If you're seriously considering a fire fighting career and no one has told you yet, it's hard work– really hard work. It takes a lot of time, training and dedication to make a great firefighter. You won't hear “thank you” often enough. You will be working the most unusual hours you can imagine. You won't see your family and friends as often as you might like.
If you read that and thought: “that does sound hard... But if I don't do it, who will?” then you should definitely keep reading. Fire fighting isn't for everyone, but for some people it's the only career they can imagine. Many firefighters are so passionate about their job that they do it for free--more than half of firefighters in the United States are volunteers.
Before you reach the fire house: Becoming a firefighter
The exact hiring process varies from department to department. Hopeful firefighters in Seattle, Washington can expect to take a written exam and two oral exams. The top 25 percent of those applicants are then invited to enter the pre-employment process, which includes background checks, medical exams, interviews, physical abilities testing and a psychological evaluation. Only after completing those steps are job offers extended and training started.
Firefighter training is a long program made up of intense learning and physical exertion. Training can last one to four years, depending on your department. In addition to firefighting education, you will almost certainly be required to have medical training as an EMT or paramedic.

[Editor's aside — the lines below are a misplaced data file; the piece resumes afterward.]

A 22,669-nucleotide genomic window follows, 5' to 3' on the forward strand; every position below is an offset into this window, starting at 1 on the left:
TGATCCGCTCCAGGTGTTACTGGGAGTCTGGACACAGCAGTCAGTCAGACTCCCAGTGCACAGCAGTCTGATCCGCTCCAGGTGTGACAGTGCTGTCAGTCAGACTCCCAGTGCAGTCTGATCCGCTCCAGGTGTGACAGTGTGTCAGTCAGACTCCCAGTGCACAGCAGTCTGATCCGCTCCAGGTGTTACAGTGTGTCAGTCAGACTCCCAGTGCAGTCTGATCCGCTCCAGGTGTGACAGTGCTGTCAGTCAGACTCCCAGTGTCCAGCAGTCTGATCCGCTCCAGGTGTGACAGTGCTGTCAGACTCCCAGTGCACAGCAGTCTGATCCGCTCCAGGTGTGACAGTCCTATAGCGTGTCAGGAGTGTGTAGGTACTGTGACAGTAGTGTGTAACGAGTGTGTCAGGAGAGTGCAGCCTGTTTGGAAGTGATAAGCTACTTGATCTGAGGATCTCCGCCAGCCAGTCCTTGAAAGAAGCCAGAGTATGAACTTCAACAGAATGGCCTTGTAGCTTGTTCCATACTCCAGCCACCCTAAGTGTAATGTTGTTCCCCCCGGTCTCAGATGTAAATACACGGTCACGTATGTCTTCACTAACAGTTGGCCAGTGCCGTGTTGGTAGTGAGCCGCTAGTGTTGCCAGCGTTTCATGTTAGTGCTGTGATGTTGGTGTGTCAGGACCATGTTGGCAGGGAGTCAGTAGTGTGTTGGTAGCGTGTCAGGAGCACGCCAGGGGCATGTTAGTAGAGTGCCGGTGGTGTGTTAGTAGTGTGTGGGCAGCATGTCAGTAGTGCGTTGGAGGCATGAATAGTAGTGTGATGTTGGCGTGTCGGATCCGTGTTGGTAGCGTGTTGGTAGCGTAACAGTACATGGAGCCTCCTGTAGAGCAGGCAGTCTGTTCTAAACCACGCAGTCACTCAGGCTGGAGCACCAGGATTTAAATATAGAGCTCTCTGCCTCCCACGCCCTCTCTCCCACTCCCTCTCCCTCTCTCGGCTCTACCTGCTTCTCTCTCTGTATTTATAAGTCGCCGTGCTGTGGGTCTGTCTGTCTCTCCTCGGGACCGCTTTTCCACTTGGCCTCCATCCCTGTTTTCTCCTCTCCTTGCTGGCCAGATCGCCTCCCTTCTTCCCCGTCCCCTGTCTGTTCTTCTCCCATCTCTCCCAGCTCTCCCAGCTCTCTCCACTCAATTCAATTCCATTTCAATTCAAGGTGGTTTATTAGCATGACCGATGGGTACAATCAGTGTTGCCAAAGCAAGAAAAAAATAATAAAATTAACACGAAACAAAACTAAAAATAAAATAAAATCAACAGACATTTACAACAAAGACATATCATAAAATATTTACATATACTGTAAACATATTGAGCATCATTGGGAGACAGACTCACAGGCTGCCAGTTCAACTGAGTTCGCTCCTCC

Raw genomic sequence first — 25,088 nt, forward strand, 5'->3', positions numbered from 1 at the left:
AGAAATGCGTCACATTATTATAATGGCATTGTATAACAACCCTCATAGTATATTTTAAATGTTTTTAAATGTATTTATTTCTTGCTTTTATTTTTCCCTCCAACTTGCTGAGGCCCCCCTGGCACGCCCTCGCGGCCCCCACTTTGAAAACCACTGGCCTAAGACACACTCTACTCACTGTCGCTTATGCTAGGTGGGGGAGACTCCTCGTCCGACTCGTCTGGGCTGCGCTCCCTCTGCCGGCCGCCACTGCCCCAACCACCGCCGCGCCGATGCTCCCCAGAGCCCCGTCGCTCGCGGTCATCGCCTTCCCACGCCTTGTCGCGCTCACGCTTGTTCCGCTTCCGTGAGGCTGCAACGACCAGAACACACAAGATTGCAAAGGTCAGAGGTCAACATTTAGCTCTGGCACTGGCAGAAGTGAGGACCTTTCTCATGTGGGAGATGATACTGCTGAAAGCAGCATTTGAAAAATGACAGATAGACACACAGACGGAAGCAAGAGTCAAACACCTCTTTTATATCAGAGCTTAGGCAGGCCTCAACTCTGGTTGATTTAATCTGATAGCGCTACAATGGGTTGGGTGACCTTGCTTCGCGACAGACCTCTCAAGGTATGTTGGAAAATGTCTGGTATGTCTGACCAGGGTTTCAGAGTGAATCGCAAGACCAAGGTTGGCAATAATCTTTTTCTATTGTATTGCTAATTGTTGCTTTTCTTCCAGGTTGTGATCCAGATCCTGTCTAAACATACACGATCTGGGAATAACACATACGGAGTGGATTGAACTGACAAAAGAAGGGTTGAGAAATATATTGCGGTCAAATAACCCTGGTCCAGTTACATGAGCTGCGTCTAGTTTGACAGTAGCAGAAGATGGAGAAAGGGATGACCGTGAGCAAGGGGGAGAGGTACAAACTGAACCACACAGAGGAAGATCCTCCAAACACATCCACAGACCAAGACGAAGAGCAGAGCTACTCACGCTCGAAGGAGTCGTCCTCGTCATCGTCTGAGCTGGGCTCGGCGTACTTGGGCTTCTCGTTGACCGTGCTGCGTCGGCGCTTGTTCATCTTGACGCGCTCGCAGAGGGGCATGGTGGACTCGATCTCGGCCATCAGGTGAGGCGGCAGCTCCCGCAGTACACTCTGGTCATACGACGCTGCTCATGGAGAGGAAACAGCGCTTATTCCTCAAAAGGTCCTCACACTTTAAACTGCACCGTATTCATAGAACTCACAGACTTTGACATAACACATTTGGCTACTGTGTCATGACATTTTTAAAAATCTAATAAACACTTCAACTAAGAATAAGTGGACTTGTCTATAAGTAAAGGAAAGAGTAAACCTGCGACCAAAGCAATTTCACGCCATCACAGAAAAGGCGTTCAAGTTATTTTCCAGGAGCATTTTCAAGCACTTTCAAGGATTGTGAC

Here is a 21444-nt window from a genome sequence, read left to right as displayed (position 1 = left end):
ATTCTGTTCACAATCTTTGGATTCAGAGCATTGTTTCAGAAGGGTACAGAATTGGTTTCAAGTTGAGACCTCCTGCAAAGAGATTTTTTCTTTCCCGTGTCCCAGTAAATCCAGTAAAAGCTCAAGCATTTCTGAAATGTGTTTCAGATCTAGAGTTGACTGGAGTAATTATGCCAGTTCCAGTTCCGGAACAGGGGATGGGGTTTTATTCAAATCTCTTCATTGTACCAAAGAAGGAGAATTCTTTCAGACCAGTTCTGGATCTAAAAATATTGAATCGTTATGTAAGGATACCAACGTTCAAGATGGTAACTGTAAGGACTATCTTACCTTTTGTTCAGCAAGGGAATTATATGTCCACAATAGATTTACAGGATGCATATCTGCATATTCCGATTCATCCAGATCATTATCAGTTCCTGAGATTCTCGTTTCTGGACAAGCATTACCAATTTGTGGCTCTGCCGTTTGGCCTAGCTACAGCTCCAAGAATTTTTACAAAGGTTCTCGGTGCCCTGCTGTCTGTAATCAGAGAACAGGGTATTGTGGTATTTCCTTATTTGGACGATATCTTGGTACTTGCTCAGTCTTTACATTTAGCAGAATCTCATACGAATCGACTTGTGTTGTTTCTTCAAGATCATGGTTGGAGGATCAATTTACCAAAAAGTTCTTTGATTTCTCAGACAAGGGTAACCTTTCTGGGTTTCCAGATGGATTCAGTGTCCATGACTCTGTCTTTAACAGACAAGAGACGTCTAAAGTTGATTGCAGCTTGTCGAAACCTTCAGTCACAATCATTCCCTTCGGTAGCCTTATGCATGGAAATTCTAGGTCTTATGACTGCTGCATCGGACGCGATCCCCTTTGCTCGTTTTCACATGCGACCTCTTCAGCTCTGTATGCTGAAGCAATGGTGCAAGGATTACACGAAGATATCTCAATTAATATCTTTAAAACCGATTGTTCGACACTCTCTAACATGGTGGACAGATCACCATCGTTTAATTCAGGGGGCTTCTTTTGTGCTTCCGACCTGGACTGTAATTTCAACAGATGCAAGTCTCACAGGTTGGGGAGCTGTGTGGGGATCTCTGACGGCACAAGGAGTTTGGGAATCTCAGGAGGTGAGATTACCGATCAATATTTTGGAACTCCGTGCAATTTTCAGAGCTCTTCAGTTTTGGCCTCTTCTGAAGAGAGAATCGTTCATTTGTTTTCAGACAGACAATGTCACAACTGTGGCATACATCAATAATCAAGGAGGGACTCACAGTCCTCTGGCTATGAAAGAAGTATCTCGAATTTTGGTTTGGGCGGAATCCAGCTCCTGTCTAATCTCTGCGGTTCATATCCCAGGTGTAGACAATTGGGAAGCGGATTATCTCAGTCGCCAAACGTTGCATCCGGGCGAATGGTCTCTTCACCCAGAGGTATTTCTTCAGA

Becoming a firefighter requires serious commitment of your time and energy. If you have close family, a significant other, a job or volunteer work that you want to maintain, it would be a good idea to address how your time will be divided if you pursue this career.
It's not all Dalmatians and donuts: Being a firefighter
In most fire departments, the firefighters are practically a family. Firefighters share a fire house, meals and lots of time together. Personal issues between coworkers stop the moment the alarm bell rings; every person on the team has to know they can rely on one another in life-or-death situations. You will be working as a critical part of a team, and you need to be ready to respond to emergencies at any hour. If you always seem to be running late, this is not the job for you– getting to work on time takes on a whole new importance when the lives of fire victims and teammates are at stake.
The payoff: Why is anyone doing this job?
Firefighters are highly skilled, dedicated and often doing a very difficult job for free. Whether paid or volunteer, they regularly respond to highly stressful, dangerous situations and work 24-hour shifts. So why are people still doing it?
There is a small but critical group of people who are perfect for a firefighting career. They feel a need to serve their immediate community, they like to be active, they like to be close to their colleagues and involved with their job. Firefighters know they make a crucial contribution to their friends and neighbors.
When other people are sleeping, they're on call. When other people are running away, they're running in. And when someone asks “how can you do that?” they ask “how couldn't I?”